The MuchSmarter Blog

How to Become Smarter at Standardized Tests

Steve Schecter
July 18, 2014

Here are the five things we here at Much Smarter Than You Think! tell all of our students about how to do their best work on standardized tests:

1. Recognize these tests for what they are: games of skill! The SAT and ACT are not tests of intelligence, nor do they predict how well a person will do in college or in life. The skills that you need for these tests are similar to the skills you need in your school classes, but they are not identical. At a moment in time, for example, you might be doing very well in math class, and be surprised to find that the math part of your PSAT is much lower than you thought it would be. Your school performance and your standardized test performance may differ for several reasons, but the main reason is that school subjects and the SAT/ACT are different games! So, start with the idea that the SAT and ACT are games of skill, and use this idea to make the most of your experience with these games.

2. Approach these games as you would approach any other game that you wish to master. Think about it: if you apply the same focus and energy to the SAT or ACT that you do to another game that you are passionate about, you will do very well! Think about how you play your favorite sport or video game, and approach the SAT/ACT game with the same mindset. You will enjoy the process, you will not stress out, and you will surprise yourself with how much you improve.

3. Give yourself enough time to succeed. If I told you I was going to learn to play competitive golf, and I was allowing myself a month or two to train, you would think I’d lost my mind. But so many people prepare for a month or so for the SAT or ACT and, if they don’t get the score they hoped for, conclude that “I’m just bad on standardized tests.” You might only need a month—or less—to prepare for a standardized test, but if you need more time to build your skills and master the game, give yourself the time! Allow a good stretch of time—six months or a year—to master your standardized test game.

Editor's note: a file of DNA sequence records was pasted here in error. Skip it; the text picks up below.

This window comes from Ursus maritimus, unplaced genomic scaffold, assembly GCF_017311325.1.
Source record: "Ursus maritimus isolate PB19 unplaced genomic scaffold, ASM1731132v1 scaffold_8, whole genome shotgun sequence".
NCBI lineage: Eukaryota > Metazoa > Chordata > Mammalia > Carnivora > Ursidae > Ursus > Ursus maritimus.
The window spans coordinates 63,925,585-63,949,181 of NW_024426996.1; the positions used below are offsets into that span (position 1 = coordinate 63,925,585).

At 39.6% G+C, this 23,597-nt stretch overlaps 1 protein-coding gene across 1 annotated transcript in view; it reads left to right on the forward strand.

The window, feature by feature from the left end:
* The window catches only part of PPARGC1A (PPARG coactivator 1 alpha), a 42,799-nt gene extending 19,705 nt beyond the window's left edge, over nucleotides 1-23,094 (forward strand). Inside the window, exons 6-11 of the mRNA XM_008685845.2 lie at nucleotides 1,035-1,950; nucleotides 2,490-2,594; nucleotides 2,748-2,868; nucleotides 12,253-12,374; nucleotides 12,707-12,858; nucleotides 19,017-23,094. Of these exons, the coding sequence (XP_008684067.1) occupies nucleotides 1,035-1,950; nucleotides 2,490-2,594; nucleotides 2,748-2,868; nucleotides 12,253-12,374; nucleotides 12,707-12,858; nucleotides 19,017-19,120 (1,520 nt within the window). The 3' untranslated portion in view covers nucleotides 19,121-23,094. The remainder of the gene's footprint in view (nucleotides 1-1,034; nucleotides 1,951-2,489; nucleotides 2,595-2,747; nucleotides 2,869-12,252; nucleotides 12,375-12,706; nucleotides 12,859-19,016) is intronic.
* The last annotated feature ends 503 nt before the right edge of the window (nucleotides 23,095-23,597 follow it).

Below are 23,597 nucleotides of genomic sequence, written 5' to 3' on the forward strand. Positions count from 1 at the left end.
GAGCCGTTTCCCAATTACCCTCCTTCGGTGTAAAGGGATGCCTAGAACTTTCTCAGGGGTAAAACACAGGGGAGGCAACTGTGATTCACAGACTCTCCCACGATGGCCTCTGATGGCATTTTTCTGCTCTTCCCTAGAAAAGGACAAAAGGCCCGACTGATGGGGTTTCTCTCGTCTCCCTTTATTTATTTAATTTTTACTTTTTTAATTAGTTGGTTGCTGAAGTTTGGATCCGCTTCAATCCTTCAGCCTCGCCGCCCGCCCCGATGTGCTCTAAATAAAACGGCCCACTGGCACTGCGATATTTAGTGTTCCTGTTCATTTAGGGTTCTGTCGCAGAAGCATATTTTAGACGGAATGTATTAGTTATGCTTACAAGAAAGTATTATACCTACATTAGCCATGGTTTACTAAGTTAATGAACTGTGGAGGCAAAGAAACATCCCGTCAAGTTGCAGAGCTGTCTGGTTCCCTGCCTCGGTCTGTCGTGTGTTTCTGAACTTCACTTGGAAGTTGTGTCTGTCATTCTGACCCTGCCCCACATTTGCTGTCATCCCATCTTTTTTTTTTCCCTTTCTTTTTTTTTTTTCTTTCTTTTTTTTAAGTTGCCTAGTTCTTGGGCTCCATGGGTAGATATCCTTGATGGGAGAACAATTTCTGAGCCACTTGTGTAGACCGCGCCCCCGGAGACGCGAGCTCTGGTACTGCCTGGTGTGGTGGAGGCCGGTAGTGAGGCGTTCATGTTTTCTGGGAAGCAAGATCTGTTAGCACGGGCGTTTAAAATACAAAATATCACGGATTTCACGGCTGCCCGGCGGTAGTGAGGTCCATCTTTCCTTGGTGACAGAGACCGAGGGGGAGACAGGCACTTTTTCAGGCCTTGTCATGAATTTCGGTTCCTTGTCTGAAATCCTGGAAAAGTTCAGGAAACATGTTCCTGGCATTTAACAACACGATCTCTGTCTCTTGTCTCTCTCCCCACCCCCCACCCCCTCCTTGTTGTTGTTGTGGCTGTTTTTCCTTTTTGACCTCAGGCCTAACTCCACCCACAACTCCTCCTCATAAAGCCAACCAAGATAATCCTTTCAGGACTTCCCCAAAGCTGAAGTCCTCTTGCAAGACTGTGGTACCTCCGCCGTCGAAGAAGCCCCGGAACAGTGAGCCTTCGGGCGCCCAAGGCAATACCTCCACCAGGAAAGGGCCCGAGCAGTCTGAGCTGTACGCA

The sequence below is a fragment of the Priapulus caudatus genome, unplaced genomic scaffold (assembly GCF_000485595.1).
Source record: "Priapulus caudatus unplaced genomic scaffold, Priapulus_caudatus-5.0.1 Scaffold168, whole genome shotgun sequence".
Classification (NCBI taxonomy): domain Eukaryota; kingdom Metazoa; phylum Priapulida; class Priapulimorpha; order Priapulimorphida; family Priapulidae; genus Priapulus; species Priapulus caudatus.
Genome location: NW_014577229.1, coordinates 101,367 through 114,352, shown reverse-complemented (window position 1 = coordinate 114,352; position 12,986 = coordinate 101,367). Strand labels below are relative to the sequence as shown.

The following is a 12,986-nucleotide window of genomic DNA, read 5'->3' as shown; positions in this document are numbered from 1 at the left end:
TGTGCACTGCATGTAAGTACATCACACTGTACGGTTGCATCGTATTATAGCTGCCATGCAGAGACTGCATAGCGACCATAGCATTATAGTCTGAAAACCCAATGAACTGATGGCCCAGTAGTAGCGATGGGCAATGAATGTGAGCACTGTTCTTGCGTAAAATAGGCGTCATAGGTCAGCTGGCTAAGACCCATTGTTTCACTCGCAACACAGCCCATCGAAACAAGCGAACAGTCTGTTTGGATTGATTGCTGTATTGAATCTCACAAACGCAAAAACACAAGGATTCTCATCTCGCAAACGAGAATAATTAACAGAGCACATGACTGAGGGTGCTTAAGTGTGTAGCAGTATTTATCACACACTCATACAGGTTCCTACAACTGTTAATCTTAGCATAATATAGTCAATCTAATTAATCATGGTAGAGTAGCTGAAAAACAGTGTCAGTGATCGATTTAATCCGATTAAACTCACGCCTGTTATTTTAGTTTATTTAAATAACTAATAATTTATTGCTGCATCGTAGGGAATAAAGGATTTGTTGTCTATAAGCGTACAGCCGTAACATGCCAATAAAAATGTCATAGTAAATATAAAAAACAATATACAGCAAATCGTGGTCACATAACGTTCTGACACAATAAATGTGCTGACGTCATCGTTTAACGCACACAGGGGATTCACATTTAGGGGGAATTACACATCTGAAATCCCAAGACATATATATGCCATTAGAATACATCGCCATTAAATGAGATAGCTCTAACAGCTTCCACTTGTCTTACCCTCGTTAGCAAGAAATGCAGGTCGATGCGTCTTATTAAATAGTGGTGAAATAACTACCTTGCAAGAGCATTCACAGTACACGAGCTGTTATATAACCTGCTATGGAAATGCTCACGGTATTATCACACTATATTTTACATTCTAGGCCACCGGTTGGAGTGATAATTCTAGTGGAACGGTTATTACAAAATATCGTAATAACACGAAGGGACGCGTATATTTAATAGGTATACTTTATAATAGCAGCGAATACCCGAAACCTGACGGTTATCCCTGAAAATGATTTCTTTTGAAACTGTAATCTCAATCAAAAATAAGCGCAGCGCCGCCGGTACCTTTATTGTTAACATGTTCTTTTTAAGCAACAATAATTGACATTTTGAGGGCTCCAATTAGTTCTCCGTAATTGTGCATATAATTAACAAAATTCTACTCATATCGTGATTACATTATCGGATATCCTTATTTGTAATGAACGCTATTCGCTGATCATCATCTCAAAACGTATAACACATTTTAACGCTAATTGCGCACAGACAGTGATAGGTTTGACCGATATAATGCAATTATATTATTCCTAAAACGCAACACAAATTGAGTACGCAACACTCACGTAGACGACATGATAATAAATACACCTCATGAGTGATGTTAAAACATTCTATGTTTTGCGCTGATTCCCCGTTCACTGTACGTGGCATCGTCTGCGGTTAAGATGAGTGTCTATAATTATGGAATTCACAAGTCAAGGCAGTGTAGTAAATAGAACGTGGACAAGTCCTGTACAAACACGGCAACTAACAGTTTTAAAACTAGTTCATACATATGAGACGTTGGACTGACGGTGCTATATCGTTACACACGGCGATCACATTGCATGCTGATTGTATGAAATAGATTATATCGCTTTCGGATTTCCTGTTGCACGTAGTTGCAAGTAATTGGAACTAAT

4. Focus on building your game skills. When you look specifically at the reading and math components of the SAT and ACT games, you have three skill hurdles to jump over to become a first-rate player.

For Reading:

  • Is your vocabulary large enough to enable you to understand most reading passages?
  • Do you know how to play the reading comprehension game? (standardized test reading is different from reading for your English class)
  • Do you have enough experience in this kind of reading to master the difficult passages and the difficult questions?

For Math:

  • Do you know the fundamental math skills and concepts very well, or do you have to stop and think about them?
  • Do you know how to do SAT or ACT math?
  • Do you have enough experience in this kind of math to handle difficult questions?

For testing in general:

  • Can you do the work quickly enough to finish sections on time?
  • Do you have the stamina to keep working at your highest level for the whole test?

5. Finally, make the game work for you in every way. When you learn to play your best standardized test game, you not only get scores that you can use to strengthen your application to college, you become a stronger learner overall. While most classroom teaching focuses primarily on individual subjects, standardized tests provide an arena for sharpening the underlying skills of reading, math, and writing. It is not unusual for people who train well for standardized tests to find that they get better grades than ever before. Many get an even bigger bonus: they discover that they now have the confidence to learn anything they want!

- Steve

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